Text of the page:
Left: Admiral Lippiett and his wife Jenny draw their tot before dinner
Right: Other diners join the queue for their tot
Rob Hoole & Doug Barlow flanking Doug's partner Jill
On Sunday, about a hundred of us attended a traditional naval church service before boarding the Dart Valley Railway steam train from Paignton to Kingswear where we took the ferry across to Dartmouth for lunch and a stroll around the town. We then cruised up the river on a pleasure boat, complete with bar and restaurant. The scenery along the sunlit river bank was glorious, particularly with the Cecile Oaks in their autumnal foliage, and I had much more time to enjoy it than as a naval cadet engrossed in 'boatwork' all those years ago. Incidentally, did you know that the name Dart is derived from a Celtic word meaning ‘many oaks’? (Wiki link)
Left: Dart Valley Railway locomotive Hercules
Right: Dart Valley steam train passes Floating Bridge
Britannia Royal Naval College looked as impressive as ever and I spotted the former Sandown Class minehunter HMS Cromer, now resurrected as the College's harbour training ship Hindostan, alongside Sand Quay with an unsightly classroom erected on her superstructure.
Left: BRNC Dartmouth in all its glory
Right: Former HMS Cromer at Sand Quay
In the entry for 4 Oct 08, I mentioned that Philip & Son of Dartmouth had built all eight ships of the Miner class of controlled minelayers. Philips also built the WWII Bangor Class minesweepers HMS Whitehaven and HMS Worthing, the 105 ft motor minesweepers MMS 88 and MMS 300 and the 126 ft motor minesweepers MMS 1030 and MMS 1090 as well as the post-war Ton class minesweepers HMS Dartington, HMS Iveston, HMS Jackton and HMS Wotton. Sadly, the yard closed in 1999 and is due to be redeveloped as apartments with a hotel, spa, conference centre, expanded marina and sea training college (see here).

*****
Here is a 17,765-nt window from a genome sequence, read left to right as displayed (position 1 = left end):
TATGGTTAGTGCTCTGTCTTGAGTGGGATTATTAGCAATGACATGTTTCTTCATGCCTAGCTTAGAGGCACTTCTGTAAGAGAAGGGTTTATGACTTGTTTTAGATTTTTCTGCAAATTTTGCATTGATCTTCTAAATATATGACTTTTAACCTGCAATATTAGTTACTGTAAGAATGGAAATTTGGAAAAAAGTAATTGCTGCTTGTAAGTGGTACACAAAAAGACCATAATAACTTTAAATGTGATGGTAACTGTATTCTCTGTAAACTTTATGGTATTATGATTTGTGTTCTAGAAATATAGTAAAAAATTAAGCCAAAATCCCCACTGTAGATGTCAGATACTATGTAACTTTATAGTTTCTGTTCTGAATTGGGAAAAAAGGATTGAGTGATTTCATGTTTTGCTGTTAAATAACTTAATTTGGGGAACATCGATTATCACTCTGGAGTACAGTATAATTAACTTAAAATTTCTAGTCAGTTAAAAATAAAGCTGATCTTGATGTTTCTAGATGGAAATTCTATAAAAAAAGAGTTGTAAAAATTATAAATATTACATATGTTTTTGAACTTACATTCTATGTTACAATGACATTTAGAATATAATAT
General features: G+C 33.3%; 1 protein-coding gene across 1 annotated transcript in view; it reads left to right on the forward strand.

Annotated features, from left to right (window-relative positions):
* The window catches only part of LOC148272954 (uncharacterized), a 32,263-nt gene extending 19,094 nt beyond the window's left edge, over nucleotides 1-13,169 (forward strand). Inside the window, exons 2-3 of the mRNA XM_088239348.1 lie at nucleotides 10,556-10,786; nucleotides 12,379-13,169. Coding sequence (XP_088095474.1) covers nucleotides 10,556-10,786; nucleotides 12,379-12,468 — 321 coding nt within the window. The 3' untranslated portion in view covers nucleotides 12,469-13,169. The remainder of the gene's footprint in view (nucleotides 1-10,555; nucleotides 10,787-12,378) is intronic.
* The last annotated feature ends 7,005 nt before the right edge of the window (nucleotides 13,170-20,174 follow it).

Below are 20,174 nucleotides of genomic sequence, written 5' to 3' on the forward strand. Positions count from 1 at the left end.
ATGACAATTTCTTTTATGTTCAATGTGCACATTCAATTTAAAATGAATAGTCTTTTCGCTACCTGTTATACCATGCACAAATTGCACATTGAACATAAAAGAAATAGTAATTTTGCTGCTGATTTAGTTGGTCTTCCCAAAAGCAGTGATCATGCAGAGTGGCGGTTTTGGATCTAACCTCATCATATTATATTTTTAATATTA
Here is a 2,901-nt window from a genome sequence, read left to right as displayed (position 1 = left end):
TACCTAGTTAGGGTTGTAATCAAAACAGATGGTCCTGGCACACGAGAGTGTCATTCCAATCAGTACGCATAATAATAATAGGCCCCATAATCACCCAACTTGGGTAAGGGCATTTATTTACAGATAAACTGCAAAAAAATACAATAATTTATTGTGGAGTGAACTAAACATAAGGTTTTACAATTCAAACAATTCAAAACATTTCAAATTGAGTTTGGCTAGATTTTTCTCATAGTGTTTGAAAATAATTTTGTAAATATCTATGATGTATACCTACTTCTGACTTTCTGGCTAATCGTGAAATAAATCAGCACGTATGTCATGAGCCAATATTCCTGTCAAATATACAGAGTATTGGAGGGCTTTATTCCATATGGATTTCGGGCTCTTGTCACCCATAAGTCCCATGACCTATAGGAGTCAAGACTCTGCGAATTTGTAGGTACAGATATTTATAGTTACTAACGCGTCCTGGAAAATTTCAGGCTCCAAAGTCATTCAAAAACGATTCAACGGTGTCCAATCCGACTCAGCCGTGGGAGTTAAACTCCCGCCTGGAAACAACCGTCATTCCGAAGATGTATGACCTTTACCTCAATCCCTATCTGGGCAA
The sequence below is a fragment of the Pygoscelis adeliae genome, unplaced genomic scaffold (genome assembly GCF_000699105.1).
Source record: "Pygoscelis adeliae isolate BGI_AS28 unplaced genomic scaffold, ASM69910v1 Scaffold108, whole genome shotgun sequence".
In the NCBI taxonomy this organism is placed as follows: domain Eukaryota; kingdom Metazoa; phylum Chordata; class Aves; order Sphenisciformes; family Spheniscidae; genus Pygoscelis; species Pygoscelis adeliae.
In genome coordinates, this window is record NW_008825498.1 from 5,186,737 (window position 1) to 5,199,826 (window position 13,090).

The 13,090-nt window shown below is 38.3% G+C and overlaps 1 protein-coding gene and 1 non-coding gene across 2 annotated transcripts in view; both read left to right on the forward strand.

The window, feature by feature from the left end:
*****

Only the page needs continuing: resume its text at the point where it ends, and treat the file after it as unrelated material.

Left: Philip & Son Ltd shipyard at Noss, Dartmouth
Right: Stoke Gabriel up a quiet creek
After an hour and a quarter, we arrived at Totnes where we disembarked and returned to our hotel before dispersing for another year or two.
Totnes - End of the line
10 Oct 08 - New Personal Update
The Members Only area contains an update from Nigel 'Pusser' Hill in Florida.
9 Oct 08
New Personal Update
The Members Only area contains an update with photos from MCDOA member John Beavis on exchange with the Canadian Navy in the Experimental Diving and Undersea Group (EDUG) at the Defence Research and Development Centre (DRDC - formerly DCIEM) in Toronto. He is due to be relieved at the end of the year by fellow MCDOA member Neil Holden.